Board Begins Search to Replace Norris Tolson, NCBiotech President and CEO

RESEARCH TRIANGLE PARK, N.C.--The NCBiotech Board of Directors has begun a search to replace Norris Tolson, President and CEO of the North Carolina Biotechnology Center, who recently announced that he will be stepping down effective June 30. This process will be led by John (Jack) F.A.V. Cecil, vice-chairman of the board and president of Biltmore Farms LLC in Asheville. The Corporate Leadership Committee and the Strategic Oversight Committee will provide input to the process. “North Carolina is earning more and more recognition as a best practice for development of the life-science sector,” said John Atkins, chairman of the NCBiotech Board of Directors and Chairman and CEO of O’Brien/Atkins Associates in Research Triangle Park.

“That recognition is thanks to the vision of Norris Tolson. We are grateful that he has put his many talents to work to build an infrastructure that creates high-paying jobs for North Carolinians.”

Tolson began his work as President and CEO in July 2007. His leadership emphasized statewide growth of the life science industry, investment in North Carolina’s life science companies, and faster creation of biotech’s high-paying jobs.

“The life sciences were just beginning to gain traction statewide when Norris came on board,” said vice-chair Cecil. “Norris brought a businessman’s focus to achieving results and creating jobs well beyond RTP.”

Tolson created an economic development division at NCBiotech, expanded loan programs for small companies, and added support programs to meet changing industry needs. In 2009, he launched the Ag Biotech Initiative, which pairs the state’s largest economic engine with the tools of biotechnology. North Carolina is emerging as a leader in this sector, with headquarters of three of the top ag biotech firms in RTP.

The results include a biotech workforce of 60,000 at more than 600 locations statewide. North Carolina has the fastest employment growth of top biotech clusters, 23.5 percent from 2001 to 2010. And the industry’s economic ripple effects return $1.7 billion in state and local taxes.

“Life sciences have been a significant and successful investment for North Carolina,” said Art Pappas, board chairman from 2008-2011 and managing partner of Pappas Ventures in Durham. “The Biotechnology Center is a crucial connector for business development and venture capital investments, and Norris’ leadership has focused activities sharply on company formation and job creation.”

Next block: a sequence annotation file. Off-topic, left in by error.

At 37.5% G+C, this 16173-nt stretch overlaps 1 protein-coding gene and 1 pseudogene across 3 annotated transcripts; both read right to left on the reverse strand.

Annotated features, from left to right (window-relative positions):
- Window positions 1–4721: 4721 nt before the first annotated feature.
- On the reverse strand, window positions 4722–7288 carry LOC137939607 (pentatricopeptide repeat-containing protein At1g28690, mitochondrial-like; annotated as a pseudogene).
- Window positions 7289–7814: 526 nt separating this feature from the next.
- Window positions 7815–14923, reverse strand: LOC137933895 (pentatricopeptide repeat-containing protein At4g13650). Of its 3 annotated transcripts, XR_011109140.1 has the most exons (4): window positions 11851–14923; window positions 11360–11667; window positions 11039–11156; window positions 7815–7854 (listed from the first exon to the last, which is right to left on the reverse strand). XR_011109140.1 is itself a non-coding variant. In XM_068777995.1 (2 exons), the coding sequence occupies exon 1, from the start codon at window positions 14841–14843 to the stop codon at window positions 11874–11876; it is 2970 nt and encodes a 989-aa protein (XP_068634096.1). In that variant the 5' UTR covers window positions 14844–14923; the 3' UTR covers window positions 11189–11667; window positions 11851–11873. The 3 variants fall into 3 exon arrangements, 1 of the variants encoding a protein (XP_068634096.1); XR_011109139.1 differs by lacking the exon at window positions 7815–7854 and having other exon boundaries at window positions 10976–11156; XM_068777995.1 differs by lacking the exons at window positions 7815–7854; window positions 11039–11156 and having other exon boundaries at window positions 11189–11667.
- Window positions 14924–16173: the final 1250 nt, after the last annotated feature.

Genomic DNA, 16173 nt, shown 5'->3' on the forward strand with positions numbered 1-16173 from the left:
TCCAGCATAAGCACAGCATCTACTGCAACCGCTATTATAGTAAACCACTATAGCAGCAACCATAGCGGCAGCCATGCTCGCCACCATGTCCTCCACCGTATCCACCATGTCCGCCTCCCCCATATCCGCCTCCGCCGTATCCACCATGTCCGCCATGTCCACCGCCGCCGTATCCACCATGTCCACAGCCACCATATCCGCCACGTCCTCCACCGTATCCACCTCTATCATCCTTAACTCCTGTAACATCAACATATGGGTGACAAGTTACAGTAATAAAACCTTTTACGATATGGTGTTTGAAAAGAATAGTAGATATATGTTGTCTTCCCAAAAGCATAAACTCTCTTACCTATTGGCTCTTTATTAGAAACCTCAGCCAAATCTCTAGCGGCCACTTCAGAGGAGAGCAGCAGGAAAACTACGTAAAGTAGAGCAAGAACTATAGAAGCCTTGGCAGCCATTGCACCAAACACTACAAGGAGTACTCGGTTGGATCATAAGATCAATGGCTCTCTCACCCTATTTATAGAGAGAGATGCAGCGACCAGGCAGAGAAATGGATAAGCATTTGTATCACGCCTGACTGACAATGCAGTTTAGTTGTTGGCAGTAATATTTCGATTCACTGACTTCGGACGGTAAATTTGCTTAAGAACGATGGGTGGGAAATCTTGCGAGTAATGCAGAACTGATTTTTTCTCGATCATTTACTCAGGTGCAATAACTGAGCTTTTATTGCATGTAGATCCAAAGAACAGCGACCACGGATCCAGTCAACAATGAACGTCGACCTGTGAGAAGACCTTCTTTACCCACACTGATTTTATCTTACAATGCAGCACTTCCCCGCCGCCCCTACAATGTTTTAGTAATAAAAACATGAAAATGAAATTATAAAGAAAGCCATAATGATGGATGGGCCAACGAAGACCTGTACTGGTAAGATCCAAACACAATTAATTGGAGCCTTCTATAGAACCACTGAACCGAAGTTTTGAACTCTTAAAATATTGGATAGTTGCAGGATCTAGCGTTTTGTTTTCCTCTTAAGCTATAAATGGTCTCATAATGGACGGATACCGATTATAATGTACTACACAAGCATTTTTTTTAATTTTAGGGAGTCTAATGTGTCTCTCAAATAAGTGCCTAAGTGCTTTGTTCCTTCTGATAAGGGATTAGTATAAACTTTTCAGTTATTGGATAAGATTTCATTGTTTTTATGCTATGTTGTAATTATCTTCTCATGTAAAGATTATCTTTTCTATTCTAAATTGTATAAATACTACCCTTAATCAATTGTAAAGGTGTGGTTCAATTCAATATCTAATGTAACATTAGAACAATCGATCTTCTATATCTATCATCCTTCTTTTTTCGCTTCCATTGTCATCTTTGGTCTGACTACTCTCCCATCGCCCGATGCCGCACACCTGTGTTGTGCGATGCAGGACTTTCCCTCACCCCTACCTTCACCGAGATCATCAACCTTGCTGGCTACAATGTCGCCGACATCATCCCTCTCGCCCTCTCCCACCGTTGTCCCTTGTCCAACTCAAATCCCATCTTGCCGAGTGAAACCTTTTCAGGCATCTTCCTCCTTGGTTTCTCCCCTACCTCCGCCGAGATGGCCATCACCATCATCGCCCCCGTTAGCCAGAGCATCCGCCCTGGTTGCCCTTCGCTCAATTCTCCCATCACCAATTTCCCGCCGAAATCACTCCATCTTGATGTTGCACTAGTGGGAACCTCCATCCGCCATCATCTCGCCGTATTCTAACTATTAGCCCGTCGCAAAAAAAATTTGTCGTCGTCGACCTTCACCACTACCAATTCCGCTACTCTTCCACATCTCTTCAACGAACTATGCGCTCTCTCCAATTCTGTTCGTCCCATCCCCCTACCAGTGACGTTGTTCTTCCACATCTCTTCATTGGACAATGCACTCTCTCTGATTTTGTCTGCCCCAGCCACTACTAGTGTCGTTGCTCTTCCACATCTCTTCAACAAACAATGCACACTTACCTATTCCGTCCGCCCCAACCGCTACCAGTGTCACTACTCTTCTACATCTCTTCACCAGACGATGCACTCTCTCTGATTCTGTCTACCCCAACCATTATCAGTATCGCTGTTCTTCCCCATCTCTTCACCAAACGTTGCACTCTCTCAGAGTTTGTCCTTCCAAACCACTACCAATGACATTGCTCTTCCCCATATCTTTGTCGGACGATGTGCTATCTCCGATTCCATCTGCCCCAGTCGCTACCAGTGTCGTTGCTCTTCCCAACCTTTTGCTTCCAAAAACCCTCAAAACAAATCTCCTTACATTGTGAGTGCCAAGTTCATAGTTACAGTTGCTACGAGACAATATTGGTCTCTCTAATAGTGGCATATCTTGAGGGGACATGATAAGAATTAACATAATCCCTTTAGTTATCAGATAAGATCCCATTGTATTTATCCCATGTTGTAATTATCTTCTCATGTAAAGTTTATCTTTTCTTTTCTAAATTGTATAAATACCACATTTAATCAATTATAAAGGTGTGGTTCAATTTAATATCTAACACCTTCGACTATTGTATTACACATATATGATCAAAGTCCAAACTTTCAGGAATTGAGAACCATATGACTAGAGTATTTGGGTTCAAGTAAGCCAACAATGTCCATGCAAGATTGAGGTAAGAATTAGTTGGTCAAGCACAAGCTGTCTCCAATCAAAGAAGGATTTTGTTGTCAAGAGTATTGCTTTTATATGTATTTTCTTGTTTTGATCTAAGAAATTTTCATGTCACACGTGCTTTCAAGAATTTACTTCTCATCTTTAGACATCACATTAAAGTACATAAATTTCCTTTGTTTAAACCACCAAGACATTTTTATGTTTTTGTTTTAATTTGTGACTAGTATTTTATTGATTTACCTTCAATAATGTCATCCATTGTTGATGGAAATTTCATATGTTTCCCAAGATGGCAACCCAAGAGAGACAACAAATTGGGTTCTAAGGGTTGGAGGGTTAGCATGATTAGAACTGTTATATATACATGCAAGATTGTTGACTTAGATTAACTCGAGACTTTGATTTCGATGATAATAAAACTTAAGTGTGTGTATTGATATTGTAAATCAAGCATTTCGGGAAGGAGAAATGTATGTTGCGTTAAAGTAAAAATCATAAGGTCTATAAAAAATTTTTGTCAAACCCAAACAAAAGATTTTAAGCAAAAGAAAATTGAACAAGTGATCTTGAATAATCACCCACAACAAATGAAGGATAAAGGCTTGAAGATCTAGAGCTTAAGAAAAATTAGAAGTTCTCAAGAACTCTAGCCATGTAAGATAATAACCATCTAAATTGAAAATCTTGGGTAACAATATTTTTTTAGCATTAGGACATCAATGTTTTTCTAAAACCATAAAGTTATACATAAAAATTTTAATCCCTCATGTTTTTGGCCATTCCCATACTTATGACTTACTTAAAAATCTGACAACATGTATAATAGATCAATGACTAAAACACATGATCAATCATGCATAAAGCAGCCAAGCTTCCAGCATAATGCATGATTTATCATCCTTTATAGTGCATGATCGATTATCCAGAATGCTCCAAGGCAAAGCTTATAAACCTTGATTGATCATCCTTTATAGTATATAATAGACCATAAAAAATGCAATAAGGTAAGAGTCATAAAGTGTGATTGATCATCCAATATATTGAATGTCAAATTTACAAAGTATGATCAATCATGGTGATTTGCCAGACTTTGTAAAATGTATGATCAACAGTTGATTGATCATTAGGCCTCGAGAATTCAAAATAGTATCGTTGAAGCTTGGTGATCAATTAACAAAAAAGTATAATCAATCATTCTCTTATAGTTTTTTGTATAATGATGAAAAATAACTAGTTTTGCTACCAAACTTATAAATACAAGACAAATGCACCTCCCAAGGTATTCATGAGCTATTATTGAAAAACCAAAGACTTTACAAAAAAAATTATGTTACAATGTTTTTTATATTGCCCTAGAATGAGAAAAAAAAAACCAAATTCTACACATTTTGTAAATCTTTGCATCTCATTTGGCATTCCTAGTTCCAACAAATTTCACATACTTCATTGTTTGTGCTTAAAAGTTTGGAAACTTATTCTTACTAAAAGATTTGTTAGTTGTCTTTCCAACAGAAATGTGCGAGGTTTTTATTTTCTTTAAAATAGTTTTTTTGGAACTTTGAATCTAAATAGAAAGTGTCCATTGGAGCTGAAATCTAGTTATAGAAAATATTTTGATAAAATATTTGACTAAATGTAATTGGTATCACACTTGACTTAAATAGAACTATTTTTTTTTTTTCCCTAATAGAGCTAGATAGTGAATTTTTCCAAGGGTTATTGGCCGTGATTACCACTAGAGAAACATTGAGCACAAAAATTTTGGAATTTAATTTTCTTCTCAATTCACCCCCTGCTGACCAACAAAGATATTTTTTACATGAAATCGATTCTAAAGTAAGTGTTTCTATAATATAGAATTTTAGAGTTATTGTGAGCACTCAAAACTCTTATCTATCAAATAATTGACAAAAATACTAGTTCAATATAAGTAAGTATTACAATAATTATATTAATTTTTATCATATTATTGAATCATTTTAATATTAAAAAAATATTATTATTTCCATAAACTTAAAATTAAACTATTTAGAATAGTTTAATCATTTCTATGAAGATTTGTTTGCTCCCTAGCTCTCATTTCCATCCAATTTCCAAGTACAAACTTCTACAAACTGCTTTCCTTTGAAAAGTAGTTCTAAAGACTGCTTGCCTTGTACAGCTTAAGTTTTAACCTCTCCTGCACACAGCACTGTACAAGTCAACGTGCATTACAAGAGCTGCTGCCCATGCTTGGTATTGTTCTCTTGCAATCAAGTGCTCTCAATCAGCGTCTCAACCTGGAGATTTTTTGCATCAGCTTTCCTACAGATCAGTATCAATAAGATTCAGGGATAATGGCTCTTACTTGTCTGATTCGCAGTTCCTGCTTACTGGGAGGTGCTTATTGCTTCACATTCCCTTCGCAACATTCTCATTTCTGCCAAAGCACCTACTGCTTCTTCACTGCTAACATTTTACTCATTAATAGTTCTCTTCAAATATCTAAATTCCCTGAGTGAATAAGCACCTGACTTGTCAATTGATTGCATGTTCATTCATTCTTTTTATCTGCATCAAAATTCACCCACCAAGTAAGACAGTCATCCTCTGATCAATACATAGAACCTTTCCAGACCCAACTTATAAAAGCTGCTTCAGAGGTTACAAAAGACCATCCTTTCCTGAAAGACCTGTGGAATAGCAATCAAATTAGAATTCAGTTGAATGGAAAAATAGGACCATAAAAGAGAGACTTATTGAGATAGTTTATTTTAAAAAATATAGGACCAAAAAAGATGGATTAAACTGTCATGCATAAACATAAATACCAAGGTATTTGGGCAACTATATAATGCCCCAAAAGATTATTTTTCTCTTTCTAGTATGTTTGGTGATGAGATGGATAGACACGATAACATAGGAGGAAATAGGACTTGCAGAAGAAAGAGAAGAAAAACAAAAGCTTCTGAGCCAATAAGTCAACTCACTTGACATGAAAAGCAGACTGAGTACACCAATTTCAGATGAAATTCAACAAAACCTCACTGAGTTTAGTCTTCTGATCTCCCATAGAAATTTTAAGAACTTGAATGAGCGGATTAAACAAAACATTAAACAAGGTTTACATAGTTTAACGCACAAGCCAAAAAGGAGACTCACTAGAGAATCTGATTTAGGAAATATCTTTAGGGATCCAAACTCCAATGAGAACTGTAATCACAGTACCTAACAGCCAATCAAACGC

Tolson’s tenure at NCBiotech caps a distinguished career, first as a global executive with E. I. du Pont de Nemours and Company. Tolson held various domestic and international research, marketing and sales responsibilities in the company’s agricultural products and electronics divisions. After retiring from DuPont in 1993, he returned to North Carolina to serve his home state, first in the legislature from 1994-1997 and then in three different cabinet positions. Prior to leading the Center, Tolson served on the organization’s Board of Directors and the Executive Committee.

“Norris has such broad range of talent and experience, and a large capacity to get things done. We knew when we chose him for the post that he would accomplish great things,” said Sue Cole, board chairman in 2007 when Tolson was hired. Cole is now managing partner of SAGE Leadership and Strategy in Greensboro.

“And he has accomplished great things.”

Great accomplishments brought Tolson a long list of recognitions, including the Watauga Medal from his alma mater, NC State, Distinguished Alumnus from the school’s College of Agriculture and Life Sciences, and induction to the North Carolina Business Hall of Fame in 2013.

With that long career, Tolson, 74, isn’t calling this move retirement. While he hasn’t decided exactly what’s next, a number of projects still draw his attention. He jokes that he signed on for five years, and June 30 will mark the end of seven.

“I have been blessed to have such a tremendous opportunity to lead a strong organization that makes a difference for so many North Carolinians,” Tolson said.

“There is no end to the important work of the Biotech Center, and it’s essential to find the right leader to continue that work. I hope my decision gives the Board time to do so.”

Tolson will continue work on his many boards and his most important work as a husband, father and grandfather.

The North Carolina Biotechnology Center is a private, non-profit corporation supported by the N.C. General Assembly. Its mission is to provide long-term economic and societal benefits to North Carolina by supporting biotechnology research, business, education and strategic policy statewide.